FAO argues that closing the gender gap in agriculture would increase average crop yields some 20–30 per cent on women’s lands, equivalent to a 2.5-4 per cent increase in domestic food production, and a 10–20 per cent decrease in the number of undernourished people worldwide (100–150 million out of 950 million people). 

Evidence from around the world shows that when women have more influence over economic decisions (as is the case when they have secure land rights), their families allocate more of their incomes to food, health, education, children’s clothing, and children’s nutrition.

“Achieving gender equality in land ownership would empower women and give them greater influence over the way that land is used.”

Addressing the gender disparities in land access would also help improve rural women’s social inclusion and identity. Having a land title often means having a physical address and thus access to birth certificates, identity cards, and voting documents, all of which are indispensable if women are to exercise their citizens’ rights and take part in debates on issues of common interest. 

Achieving gender equality in land ownership would empower women and give them greater influence over the way that land is used (what, when, and how to produce) and how farm products are used or disposed of. 

The current inequities in land access also raise a human rights issue. The Universal Declaration of Human Rights recognises the right to property for all. This includes the right to land, which is the most important physical asset in poor agrarian economies. The Convention on the Elimination of all Forms of Discrimination Against Women (CEDAW) calls for equal rights of both spouses in terms of the ownership, acquisition, management, administration, enjoyment, and disposition of household property (Article 16).

In addition to international norms calling for fairer gender allocation of resources–examples include the already cited CEDAW but also the recently adopted Voluntary Guidelines on the Responsible Governance of Tenure of Land, Fisheries and Forests–many governments have adopted land-related laws which often have progressive provisions for addressing gender inequities. According to the World Bank, 115 out of 124 countries studied specifically recognise women’s and men’s property rights on equal terms.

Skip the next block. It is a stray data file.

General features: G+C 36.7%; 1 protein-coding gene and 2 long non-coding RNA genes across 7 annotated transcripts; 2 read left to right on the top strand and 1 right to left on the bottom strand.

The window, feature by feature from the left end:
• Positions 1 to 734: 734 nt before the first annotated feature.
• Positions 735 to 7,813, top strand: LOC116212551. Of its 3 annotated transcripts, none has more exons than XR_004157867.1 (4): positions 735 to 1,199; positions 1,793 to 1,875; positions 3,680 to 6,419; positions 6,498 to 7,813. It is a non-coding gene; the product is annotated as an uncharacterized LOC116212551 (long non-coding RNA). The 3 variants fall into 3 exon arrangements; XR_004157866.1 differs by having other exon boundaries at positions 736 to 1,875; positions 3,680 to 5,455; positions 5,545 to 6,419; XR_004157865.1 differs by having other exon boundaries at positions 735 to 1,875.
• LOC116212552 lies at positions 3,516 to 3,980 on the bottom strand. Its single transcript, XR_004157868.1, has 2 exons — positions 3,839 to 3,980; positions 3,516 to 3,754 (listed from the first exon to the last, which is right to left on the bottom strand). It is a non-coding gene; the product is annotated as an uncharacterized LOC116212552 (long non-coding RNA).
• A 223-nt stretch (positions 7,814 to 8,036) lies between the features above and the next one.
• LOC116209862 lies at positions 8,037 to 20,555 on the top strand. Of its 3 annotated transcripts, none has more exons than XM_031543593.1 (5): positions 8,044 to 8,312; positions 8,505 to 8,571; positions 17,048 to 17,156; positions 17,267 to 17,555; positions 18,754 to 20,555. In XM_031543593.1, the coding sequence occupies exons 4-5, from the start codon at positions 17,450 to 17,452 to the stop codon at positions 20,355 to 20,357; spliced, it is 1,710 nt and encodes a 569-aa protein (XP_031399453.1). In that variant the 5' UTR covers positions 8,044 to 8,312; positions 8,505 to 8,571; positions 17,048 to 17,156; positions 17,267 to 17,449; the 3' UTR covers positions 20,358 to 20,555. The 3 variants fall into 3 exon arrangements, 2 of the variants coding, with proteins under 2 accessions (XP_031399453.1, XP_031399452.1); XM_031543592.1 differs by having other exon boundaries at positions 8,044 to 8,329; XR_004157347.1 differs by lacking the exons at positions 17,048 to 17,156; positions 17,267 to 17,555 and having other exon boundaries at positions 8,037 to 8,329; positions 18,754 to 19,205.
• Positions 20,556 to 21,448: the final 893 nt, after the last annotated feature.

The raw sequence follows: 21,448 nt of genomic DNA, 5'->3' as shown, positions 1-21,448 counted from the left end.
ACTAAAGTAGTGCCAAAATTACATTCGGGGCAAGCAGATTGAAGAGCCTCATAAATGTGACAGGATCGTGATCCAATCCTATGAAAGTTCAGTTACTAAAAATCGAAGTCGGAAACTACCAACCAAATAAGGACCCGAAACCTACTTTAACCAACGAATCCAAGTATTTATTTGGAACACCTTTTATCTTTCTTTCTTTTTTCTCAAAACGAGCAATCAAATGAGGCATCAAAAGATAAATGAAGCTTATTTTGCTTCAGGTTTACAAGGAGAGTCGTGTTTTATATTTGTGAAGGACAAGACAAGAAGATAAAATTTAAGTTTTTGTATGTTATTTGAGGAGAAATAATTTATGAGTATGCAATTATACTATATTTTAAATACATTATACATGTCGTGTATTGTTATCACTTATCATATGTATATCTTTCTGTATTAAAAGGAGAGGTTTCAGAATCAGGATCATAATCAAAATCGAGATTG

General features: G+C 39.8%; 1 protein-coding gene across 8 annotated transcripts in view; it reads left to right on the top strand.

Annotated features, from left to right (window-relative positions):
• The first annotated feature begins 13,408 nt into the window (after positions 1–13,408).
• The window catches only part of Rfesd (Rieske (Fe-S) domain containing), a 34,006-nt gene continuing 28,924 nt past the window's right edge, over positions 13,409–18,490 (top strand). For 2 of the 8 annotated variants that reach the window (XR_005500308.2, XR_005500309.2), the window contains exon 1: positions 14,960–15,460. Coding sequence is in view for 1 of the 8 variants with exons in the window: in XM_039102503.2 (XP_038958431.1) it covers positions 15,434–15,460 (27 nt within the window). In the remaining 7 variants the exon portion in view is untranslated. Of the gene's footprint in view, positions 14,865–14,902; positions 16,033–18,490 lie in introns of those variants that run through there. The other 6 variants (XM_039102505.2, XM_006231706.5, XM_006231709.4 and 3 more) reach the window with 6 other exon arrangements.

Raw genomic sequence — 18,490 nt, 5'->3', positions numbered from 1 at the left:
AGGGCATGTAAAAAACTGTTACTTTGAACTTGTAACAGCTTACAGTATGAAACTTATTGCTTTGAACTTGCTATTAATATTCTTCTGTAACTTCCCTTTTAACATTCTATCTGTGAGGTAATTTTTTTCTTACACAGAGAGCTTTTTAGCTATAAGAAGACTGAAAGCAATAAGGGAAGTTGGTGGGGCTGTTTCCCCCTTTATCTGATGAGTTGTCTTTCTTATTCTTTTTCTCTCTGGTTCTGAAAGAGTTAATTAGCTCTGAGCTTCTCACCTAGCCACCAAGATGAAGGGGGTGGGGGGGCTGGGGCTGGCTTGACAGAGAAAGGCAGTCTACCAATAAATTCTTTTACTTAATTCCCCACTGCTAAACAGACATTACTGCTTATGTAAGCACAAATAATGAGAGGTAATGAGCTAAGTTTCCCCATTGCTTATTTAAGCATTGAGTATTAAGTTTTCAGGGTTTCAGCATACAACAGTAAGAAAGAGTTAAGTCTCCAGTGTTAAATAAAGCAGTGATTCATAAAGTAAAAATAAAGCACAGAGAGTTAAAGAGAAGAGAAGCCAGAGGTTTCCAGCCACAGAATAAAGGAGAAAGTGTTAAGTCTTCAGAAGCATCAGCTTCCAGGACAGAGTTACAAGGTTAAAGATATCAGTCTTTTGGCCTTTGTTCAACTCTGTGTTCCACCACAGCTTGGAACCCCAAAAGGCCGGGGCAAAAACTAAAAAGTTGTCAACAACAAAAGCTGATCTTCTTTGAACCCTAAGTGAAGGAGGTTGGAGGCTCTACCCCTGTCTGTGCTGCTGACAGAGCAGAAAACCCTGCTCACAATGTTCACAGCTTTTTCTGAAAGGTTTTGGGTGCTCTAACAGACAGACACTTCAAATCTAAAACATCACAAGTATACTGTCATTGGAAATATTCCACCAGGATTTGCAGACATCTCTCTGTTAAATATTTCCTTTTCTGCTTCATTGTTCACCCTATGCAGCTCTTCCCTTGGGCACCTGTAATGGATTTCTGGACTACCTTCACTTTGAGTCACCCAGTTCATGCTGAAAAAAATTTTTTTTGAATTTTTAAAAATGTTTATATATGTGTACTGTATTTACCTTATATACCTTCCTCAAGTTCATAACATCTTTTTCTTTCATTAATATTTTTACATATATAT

“Many governments have adopted land-related laws which often have progressive provisions for addressing gender inequities.”

Why then are we not seeing broad-based rapid progress? Part of the answer lies in the fact that the cultural, religious, and social norms and beliefs that confine women to secondary decision-making roles are among what Roland calls “slow-moving institutions” that contain and delay social change. Gender disparities in other key areas such as education and reproductive health also prevent women from fully benefiting from the opportunities created by progressive land policies, where these are adopted. 

Even in contexts where there are well-intentioned policy-makers, the number of practical, low-cost, and culturally acceptable means of addressing gender inequities in the allocation of key productive assets such as land is limited. 

A number of promising innovations for improving women’s access to land are being tested. For example, Ethiopia, Rwanda, Colombia, Peru, and Nicaragua have introduced joint land titling for spouses. In Nepal, a tax emption (of 10 per cent in 2008, subsequently increased to 25–40 per cent) helped raise the number of households reporting women’s access to land ownership from 11 per cent in 2001 to 35 per cent in 2009.